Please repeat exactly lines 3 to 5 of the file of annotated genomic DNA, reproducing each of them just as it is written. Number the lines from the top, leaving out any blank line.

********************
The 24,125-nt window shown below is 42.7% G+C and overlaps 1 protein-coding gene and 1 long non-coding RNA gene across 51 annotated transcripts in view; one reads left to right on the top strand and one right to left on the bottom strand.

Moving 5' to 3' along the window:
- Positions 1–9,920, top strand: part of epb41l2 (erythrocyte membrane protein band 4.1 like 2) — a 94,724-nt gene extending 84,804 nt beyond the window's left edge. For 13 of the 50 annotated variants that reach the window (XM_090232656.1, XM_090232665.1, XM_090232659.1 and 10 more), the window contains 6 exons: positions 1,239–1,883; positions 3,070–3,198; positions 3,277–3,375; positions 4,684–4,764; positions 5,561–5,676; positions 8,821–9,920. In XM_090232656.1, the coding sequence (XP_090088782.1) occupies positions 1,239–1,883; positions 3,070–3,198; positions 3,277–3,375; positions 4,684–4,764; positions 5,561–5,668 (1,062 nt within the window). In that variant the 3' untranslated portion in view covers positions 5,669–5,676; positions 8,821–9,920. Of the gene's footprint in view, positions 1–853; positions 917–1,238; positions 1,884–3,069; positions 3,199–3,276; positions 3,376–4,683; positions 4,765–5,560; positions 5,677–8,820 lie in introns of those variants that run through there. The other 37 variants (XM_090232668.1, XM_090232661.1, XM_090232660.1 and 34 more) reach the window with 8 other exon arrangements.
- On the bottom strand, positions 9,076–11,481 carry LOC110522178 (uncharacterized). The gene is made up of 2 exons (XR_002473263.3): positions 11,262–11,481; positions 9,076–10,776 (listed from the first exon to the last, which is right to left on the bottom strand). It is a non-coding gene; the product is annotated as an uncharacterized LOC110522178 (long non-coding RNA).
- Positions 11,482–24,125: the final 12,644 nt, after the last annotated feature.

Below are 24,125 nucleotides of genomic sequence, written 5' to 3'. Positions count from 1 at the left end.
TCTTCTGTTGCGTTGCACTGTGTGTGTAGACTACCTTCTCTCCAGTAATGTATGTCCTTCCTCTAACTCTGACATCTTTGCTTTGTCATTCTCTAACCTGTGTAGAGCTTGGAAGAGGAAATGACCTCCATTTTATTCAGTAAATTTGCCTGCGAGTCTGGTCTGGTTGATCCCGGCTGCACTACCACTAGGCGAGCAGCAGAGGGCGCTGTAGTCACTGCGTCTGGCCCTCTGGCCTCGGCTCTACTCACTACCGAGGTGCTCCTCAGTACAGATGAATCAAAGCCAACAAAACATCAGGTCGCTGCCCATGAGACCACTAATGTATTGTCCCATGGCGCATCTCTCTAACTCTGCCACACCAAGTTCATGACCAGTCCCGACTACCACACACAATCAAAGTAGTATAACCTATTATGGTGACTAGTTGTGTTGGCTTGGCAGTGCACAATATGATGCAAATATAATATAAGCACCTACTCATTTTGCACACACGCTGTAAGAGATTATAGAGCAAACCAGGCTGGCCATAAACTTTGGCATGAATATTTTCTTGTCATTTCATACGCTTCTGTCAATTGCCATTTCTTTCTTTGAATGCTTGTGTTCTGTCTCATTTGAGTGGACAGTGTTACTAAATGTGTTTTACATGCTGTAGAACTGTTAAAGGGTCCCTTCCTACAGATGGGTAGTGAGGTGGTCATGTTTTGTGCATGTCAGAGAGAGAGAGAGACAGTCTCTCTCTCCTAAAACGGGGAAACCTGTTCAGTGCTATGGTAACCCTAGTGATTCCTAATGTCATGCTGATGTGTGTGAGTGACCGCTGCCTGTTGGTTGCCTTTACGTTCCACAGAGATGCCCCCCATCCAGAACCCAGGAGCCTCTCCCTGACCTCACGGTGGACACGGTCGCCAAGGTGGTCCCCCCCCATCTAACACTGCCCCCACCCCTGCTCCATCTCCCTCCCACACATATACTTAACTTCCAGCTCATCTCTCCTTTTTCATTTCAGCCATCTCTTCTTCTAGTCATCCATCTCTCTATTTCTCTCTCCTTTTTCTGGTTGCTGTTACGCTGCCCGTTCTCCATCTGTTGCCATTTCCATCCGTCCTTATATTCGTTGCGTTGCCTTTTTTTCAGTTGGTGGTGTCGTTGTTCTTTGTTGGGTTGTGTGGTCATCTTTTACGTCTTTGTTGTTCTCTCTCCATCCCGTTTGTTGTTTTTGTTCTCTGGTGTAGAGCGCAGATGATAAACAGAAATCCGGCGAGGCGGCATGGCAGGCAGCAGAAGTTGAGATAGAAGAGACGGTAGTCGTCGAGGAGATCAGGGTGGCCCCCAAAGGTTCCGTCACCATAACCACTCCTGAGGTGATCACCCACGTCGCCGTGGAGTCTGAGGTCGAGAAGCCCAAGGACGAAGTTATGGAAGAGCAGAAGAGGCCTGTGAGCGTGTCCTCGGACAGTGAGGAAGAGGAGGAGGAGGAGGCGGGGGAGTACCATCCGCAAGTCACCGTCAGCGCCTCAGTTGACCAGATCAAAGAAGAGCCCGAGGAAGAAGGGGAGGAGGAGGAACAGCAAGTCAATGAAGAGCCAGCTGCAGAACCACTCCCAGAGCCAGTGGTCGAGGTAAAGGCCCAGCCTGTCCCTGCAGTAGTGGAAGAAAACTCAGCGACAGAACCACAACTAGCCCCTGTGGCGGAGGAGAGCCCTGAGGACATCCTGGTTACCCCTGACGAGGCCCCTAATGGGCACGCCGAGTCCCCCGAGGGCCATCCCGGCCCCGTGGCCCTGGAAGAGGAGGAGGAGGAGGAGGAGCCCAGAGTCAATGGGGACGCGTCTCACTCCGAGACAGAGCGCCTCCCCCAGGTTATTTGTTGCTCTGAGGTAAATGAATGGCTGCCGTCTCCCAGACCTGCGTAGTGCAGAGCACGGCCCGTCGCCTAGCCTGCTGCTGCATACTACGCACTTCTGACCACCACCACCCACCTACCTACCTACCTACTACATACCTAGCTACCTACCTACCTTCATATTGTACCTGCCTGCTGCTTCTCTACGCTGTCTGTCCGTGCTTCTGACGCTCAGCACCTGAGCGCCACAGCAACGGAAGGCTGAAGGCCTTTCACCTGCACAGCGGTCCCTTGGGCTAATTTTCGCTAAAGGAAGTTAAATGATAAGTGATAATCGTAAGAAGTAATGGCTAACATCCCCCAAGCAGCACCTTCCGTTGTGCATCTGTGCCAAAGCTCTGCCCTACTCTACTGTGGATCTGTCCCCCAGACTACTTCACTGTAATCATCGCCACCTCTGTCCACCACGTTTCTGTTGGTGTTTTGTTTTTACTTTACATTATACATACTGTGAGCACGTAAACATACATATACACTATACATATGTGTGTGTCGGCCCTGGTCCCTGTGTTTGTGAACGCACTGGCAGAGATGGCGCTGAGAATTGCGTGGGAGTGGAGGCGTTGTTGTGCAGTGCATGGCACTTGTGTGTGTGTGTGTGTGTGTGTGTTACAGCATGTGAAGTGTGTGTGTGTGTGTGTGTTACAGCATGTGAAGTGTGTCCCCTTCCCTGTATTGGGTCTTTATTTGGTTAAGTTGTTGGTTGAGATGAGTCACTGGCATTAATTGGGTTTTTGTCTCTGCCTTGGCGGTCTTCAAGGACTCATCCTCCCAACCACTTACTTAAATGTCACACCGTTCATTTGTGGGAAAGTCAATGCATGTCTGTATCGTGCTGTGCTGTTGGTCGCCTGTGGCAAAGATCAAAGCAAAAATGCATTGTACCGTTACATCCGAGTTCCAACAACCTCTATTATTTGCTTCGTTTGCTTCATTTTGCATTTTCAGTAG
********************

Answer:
- Positions 1–9,920, top strand: part of epb41l2 (erythrocyte membrane protein band 4.1 like 2) — a 94,724-nt gene extending 84,804 nt beyond the window's left edge. For 13 of the 50 annotated variants that reach the window (XM_090232656.1, XM_090232665.1, XM_090232659.1 and 10 more), the window contains 6 exons: positions 1,239–1,883; positions 3,070–3,198; positions 3,277–3,375; positions 4,684–4,764; positions 5,561–5,676; positions 8,821–9,920. In XM_090232656.1, the coding sequence (XP_090088782.1) occupies positions 1,239–1,883; positions 3,070–3,198; positions 3,277–3,375; positions 4,684–4,764; positions 5,561–5,668 (1,062 nt within the window). In that variant the 3' untranslated portion in view covers positions 5,669–5,676; positions 8,821–9,920. Of the gene's footprint in view, positions 1–853; positions 917–1,238; positions 1,884–3,069; positions 3,199–3,276; positions 3,376–4,683; positions 4,765–5,560; positions 5,677–8,820 lie in introns of those variants that run through there. The other 37 variants (XM_090232668.1, XM_090232661.1, XM_090232660.1 and 34 more) reach the window with 8 other exon arrangements.
- On the bottom strand, positions 9,076–11,481 carry LOC110522178 (uncharacterized). The gene is made up of 2 exons (XR_002473263.3): positions 11,262–11,481; positions 9,076–10,776 (listed from the first exon to the last, which is right to left on the bottom strand). It is a non-coding gene; the product is annotated as an uncharacterized LOC110522178 (long non-coding RNA).
- Positions 11,482–24,125: the final 12,644 nt, after the last annotated feature.